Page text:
If you decide to refinance your loan at the same 4% p.a. rate but for 20 years, you will reduce your monthly repayments to $2,121, but you'll end up paying a total of $159,023 in interest over the longer 20-year period. Even if you refinanced at a lower rate, say 3.8% (reducing monthly repayments to $2,084), you'd still pay more in interest ($150,215) over 20 years.

Refinancing fees can be expensive

Home loan switch fees, break fees, discharge fees, new home loan application fees, LMI and mortgage stamp duty can all add up to a sizeable amount, possibly several thousand dollars, in refinance home loan costs. Try to make sure that either the interest cost you will save by refinancing will cover the fee cost in three years or less, or that the easing of pressure on your ongoing financial situation will be worth the amount you will pay in fees.

Save money

Refinancing a home loan at a lower rate can produce significant interest savings, provided you don't stretch out the loan repayment term at the same time. By switching a $350,000 loan account at 4.5% p.a. comparison rate with 16 years still to run, to a new loan with a comparison rate of 4.0% p.a. you would save a total of $17,190 in interest costs if you kept the repayment term to 16 years.

Switch from variable rate to fixed rate, or vice versa

Variable interest rates and fixed interest rates both have their benefits and drawbacks, depending on your financial situation. If you're stuck with one kind of rate and want to swap to the other, you can do it with a refinance home loan.

Features to consider when comparing refinancing home loans

When comparing available home loan options with each other and with your current loan, these are the features you need to consider:

  • Interest rate: Can you get a lower rate than the one you’re currently paying? Don’t forget to look at the comparison rate (the rate that includes the effect of all fees associated with the loan) for a clearer picture.
  • Loan type: Are you looking for a standard ‘principal and interest’ loan (where your periodic repayments include a portion of the loan principal as well as the interest charges) or an interest-only loan (where you only pay interest charges and do not reduce the loan principal)? If you’re planning to switch to an interest-only loan, consider the possible consequences (explained on our ‘Interest only home loans’ page).
  • Rate type: Interest rates can be fixed or variable or split. Make sure you’re comparing rates of the same type, and if you’re considering a rate type that’s different from your current loan, consider the advantages and disadvantages of each rate type (explained on our ‘Fixed rate home loans’ and ‘Variable rate home loans’ pages).
  • Loan term: Always look for the shortest term you can afford without putting your budget under too much strain, since your interest costs during the life of the loan will be much lower if you have a shorter term. You may want to consider asking your prospective new lender for a term that is equal to the term that remains on your existing loan. Or ask for a shorter term so that you can make larger repayments and pay the loan off faster, or for a longer term if you want your periodic payment amount to go down.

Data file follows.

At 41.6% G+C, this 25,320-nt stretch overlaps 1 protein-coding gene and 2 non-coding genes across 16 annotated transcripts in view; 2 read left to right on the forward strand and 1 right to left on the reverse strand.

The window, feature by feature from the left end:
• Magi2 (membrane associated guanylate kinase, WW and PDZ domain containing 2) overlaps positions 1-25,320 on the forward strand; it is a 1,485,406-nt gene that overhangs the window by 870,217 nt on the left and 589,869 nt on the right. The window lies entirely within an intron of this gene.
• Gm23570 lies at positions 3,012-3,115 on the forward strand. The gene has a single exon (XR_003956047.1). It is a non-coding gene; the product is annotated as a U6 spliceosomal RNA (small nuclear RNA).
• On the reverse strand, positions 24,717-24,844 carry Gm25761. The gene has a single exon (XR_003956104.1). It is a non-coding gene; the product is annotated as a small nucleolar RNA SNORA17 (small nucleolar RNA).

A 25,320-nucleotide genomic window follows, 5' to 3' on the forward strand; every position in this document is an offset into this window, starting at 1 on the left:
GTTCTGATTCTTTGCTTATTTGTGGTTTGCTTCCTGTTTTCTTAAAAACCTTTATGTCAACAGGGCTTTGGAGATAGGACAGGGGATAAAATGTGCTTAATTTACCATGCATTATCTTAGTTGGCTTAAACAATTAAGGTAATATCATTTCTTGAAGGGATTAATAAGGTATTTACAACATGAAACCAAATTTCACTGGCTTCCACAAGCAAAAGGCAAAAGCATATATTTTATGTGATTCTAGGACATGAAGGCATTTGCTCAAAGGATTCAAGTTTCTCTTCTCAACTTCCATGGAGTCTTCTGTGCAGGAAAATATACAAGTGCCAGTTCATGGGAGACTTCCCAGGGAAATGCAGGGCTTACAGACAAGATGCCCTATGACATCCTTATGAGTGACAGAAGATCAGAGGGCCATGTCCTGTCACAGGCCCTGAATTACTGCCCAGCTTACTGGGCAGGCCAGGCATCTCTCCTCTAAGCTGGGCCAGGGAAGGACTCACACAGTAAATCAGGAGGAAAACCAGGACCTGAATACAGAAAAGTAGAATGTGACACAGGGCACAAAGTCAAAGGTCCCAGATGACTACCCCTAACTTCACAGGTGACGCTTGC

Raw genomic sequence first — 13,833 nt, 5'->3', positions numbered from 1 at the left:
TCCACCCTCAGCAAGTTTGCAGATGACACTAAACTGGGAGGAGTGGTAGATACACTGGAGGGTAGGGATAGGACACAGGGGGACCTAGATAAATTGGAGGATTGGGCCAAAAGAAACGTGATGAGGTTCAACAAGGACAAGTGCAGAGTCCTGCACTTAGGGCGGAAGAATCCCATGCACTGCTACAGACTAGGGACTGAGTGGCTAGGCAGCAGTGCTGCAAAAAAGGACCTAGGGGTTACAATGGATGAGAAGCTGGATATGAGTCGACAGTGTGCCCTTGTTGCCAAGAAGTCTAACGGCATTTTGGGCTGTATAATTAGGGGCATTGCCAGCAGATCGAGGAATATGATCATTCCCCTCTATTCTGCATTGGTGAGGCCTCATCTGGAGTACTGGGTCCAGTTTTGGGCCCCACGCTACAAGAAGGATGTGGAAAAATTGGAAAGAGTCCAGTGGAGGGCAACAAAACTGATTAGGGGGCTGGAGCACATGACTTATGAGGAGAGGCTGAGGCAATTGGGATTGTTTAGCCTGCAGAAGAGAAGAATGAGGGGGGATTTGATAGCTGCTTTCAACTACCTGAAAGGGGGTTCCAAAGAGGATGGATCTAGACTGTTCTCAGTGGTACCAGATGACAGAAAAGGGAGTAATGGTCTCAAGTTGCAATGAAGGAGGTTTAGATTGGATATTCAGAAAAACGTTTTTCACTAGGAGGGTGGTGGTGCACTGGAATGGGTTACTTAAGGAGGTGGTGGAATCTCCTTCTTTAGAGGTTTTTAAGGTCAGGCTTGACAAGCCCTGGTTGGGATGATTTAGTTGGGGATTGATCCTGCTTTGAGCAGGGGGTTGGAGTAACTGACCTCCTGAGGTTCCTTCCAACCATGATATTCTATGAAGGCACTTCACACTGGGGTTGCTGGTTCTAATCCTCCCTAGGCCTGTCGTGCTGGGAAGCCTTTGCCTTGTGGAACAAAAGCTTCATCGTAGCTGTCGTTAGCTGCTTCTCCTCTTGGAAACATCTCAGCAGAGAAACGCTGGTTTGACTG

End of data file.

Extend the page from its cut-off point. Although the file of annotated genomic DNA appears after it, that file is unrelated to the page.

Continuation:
• Other loan features: A fixed interest loan may have few features, but with a variable rate loan you may be offered features like an offset account (where your spare cash reduces the amount of interest you pay because it’s offset temporarily against the loan amount), or the ability to make extra repayments (to pay the loan off faster and reduce interest costs), or a redraw facility (letting you withdraw cash if necessary from your loan account if you’re ahead with your repayments). There may be fees associated with these extra features.
  • Switching incentives: Some lenders will offer cashback or other incentives to borrowers in order to persuade them to refinance their loan. This can be a useful way of reducing the cost of refinancing, but make sure that the loan you are applying for has all the competitive features you need.

What you should do before deciding to refinance your home loan

Don’t make a rash decision. Take these  steps before you decide to jump ship:

  • Ask your current lender for a better deal: If your current lender can retain you as a customer, and you can avoid some of the costs associated with refinancing, everybody wins. Your existing lender may be prepared to offer you a better interest rate, or a different type of rate (e.g. changing from a fixed rate to a variable rate), or a different term and more flexible features (such as making extra repayments, an offset account and a redraw facility). The more equity you have in your home, the greater your bargaining power will be, so it may be worth waiting until you have at least 20% equity, as a result of your repayments or an increase in the value of the property.
  • Check the cost of refinancing: Switching home loans comes at a cost, so make sure you’re aware of the associated fees. Once you’ve worked out the cost, check that it’s not going to be more expensive than sticking with your current loan. Refinancing may be more expensive if you have only a small amount of loan principal (e.g. less than $75,000) or a very short term left in your loan.
  • Tidy up your credit score: Whether you’re negotiating with your current lender or looking for a new loan, it’s always a good idea to have an attractive credit score since it will make you a desirable customer eligible for lower interest charges. Take some time to fix your credit score using our fast credit score improvement tips.
  • Compare your options: Check out all the available refinancing home loan offers on this page.

You can save a lot of money with a refinanced home loan

Let's say you have $350,000 left to pay on your home loan, with 16 years to go, and your current comparison rate is 4.5% p.a. By switching to a new loan with a comparison rate of 4.0% p.a. you would save a total of $17,190 in interest costs if you kept your repayment term to 16 years, according to the Mortgage Switching Calculator at So even if your refinancing fees amounted to $3,000, you would still be ahead in less than three years (the time it would take you to save $3,223 in interest).